[114]      Each player also testified, however, that blindside hits – especially hits to the head – are absolutely prohibited. They have no place in recreational play, or in any hockey game.

[120]      I have already rejected some of Desjardins’ evidence; notably, his testimony that MacIsaac was skating parallel to the back boards when the collision occurred.  On the other hand, his recollection about MacIsaac’s body posture just before the collision has been consistent from the time it occurred.  It was the reason why he gave MacIsaac a ten-minute major misconduct penalty.

[121]      Desjardins played in competitive and semi-professional leagues before becoming a referee in 2010. He had officiated about 600 games by March 2012.  He explained why this incident stood out in his memory.  He had no bias towards or against either team or any particular player. He had simply never seen “such an act of violence” in a hockey game; as both a referee and as a player. He was fifteen to twenty feet away from the point of impact, and nothing obstructed his view. In his opinion, MacIsaac deliberately attempted to injure Casterton.

[122]      I conclude that MacIsaac intentionally skated at high speed towards Casterton from an angle where his approach could not be seen. He positioned his arms and drew up his body in such a way as to maximize bodily contact, causing a collision between MacIsaac’s shoulder and forearms and the lower half of Casterton’s face. Casterton did not anticipate the check and, as such, made no moves to protect himself or attempt to avoid the collision. Each player admitted that, if Casterton’s theory of how the collision occurred were accepted, this was a blindside hit.

[123]      Based on the evidence of Winton and Desjardins about MacIsaac’s body posture, I find that MacIsaac either deliberately attempted to injure Casterton or was reckless about the possibility that he would do so.  But even if I concluded that the hit was neither intentional nor reckless, applying the test in Kempf, MacIsaac would be liable for Casterton’s injuries because he failed to meet the standard of care applicable to a hockey player in the circumstances. Every player who testified stated that a blindside hit to the face is and was outside the bounds of fair play.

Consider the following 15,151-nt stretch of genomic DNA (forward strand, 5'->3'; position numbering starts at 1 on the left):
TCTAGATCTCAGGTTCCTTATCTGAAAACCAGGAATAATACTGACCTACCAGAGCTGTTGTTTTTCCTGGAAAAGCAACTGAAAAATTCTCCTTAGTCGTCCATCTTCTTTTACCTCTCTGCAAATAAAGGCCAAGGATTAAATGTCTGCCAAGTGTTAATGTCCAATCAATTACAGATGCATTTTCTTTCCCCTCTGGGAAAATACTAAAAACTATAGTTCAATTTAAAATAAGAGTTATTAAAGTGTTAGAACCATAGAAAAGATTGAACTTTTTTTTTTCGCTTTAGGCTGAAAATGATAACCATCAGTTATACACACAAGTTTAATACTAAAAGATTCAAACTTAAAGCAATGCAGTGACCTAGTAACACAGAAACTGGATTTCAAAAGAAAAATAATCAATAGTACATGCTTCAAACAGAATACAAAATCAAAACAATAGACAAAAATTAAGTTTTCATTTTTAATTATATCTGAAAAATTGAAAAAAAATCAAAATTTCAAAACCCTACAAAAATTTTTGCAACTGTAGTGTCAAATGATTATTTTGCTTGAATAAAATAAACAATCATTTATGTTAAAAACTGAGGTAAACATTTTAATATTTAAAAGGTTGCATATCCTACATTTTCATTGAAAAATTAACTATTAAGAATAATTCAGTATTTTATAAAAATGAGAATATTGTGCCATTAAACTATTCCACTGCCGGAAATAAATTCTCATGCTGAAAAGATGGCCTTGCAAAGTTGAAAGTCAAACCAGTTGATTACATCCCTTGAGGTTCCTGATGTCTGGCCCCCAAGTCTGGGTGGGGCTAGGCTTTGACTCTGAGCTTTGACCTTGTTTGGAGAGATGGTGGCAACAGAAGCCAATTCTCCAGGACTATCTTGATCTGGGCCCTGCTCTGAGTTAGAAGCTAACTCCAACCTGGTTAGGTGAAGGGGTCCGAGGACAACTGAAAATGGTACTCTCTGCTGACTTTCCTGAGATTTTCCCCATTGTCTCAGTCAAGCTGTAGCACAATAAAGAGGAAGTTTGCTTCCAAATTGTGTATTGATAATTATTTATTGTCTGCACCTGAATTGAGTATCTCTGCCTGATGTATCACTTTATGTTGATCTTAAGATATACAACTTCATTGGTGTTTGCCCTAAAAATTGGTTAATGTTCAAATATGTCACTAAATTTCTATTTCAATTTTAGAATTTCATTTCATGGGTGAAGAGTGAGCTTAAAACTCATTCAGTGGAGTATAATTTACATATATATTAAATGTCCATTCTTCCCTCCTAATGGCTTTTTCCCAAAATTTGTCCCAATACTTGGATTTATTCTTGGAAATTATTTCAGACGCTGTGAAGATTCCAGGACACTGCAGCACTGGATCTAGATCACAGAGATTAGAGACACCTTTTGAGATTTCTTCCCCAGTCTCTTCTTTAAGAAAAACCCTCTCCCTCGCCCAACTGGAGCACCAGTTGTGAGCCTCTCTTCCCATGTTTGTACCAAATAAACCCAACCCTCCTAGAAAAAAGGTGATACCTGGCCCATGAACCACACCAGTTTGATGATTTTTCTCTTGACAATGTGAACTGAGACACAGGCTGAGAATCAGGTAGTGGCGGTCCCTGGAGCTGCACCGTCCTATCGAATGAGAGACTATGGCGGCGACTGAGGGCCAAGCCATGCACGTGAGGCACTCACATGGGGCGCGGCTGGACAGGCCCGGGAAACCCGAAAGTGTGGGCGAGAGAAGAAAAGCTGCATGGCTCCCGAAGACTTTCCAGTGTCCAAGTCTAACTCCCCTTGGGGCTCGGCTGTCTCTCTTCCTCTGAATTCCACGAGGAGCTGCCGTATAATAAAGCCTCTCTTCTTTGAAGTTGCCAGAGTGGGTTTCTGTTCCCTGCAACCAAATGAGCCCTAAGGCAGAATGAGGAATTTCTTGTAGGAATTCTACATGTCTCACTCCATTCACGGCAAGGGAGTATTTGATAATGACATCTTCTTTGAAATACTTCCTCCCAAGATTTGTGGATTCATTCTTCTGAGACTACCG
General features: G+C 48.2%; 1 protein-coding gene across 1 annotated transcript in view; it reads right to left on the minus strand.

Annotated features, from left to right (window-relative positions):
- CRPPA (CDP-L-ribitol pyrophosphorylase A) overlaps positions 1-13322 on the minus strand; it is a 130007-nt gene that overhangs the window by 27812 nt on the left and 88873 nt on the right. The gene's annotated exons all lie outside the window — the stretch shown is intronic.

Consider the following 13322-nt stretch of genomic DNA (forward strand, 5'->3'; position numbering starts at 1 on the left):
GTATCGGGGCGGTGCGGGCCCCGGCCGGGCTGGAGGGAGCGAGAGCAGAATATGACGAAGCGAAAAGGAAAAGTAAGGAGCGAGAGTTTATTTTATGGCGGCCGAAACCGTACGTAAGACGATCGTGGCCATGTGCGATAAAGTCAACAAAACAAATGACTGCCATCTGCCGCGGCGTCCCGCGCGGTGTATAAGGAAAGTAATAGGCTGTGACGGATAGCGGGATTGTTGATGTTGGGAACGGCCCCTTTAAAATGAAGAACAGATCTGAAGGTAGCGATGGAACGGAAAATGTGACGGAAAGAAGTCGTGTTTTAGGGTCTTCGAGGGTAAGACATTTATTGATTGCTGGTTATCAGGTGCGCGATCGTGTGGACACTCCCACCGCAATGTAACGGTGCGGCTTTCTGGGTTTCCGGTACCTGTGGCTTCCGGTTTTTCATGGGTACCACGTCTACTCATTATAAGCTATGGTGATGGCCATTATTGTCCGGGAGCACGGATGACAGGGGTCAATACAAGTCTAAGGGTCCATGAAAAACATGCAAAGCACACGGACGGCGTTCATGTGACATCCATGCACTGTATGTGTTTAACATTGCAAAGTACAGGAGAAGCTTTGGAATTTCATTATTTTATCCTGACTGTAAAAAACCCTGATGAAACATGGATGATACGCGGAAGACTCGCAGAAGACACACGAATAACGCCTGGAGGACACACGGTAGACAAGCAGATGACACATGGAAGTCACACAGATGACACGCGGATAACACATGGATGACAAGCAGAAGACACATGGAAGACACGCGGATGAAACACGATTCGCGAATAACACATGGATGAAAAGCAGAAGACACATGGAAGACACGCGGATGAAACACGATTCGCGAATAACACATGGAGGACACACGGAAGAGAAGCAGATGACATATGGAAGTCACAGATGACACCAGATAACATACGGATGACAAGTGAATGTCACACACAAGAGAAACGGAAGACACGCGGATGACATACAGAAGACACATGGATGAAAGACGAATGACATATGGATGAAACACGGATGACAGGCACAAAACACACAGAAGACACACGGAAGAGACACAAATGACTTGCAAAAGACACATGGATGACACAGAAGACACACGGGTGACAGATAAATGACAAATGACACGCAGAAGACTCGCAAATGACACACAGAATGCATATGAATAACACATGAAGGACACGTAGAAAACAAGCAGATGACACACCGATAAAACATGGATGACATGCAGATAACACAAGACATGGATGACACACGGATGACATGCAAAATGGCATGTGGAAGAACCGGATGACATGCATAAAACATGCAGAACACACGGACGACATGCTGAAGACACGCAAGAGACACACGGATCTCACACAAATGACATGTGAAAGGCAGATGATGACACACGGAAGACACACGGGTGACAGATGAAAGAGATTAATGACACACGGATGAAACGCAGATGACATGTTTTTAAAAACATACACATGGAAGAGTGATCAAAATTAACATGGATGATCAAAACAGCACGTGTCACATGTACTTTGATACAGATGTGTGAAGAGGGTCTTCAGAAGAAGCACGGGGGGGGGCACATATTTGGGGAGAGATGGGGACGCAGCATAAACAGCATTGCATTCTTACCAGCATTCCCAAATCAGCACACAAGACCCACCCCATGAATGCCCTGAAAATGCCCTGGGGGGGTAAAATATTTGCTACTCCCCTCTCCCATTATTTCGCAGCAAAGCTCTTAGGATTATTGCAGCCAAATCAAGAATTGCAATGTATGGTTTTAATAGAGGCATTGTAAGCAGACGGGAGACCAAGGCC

[124]      MacIsaac is therefore liable for the injuries that Casterton suffered during the March 15, 2012 game. 

Canada: What To Know About Left-Turn Accidents

Article by Gluckstein Personal Injury Lawyers

What to know about left-turn accidents

Traffic accidents always come down to a blame game and the person making the left turn is often in the wrong. About half of all crashes at Canadian intersections involved a vehicle that was turning left, according to a 2007 joint study by the Traffic Injury Research Foundation and the Insurance Institute for Highway Safety.

With so many claims stemming from those incidents, the Insurance Bureau of Canada considers all left turns into traffic that lead to an accident, as against insurance company policy.

Before trying to beat the light and making an ill-advised left turn, here are some things drivers should consider:

Different types of insurance

Insurance companies always deem someone at fault in cases of accidents. The fault could be partial or full depending on the circumstances. Individuals deal with their own insurance companies, regardless of who caused the accident. No-fault insurance allows a person to receive part or full coverage by their company regardless of who caused the accident. They can receive medical and other benefits without having to track down the other driver and take them to court. They are also eligible even if they are deemed to have caused the accident.

Proving who’s at fault

Insurance companies determine fault by analyzing accident reports. Therefore, if the other driver committed a traffic violation as well, such as speeding or running a red light, there is room for adjustment. Adjusters can “split the fault” in these situations, instead of the full liability for the driver turning left.

As a driver, proving what happened at the time of the accident is crucial in determining your eligibility for an insurance claim. First-hand witness accounts are helpful in constructing the scene before and after the accident.

An impartial witness is ideal to corroborate your story, especially if you claim that the other driver was at fault.

The content of this article is intended to provide a general guide to the subject matter. Specialist advice should be sought about your specific circumstances.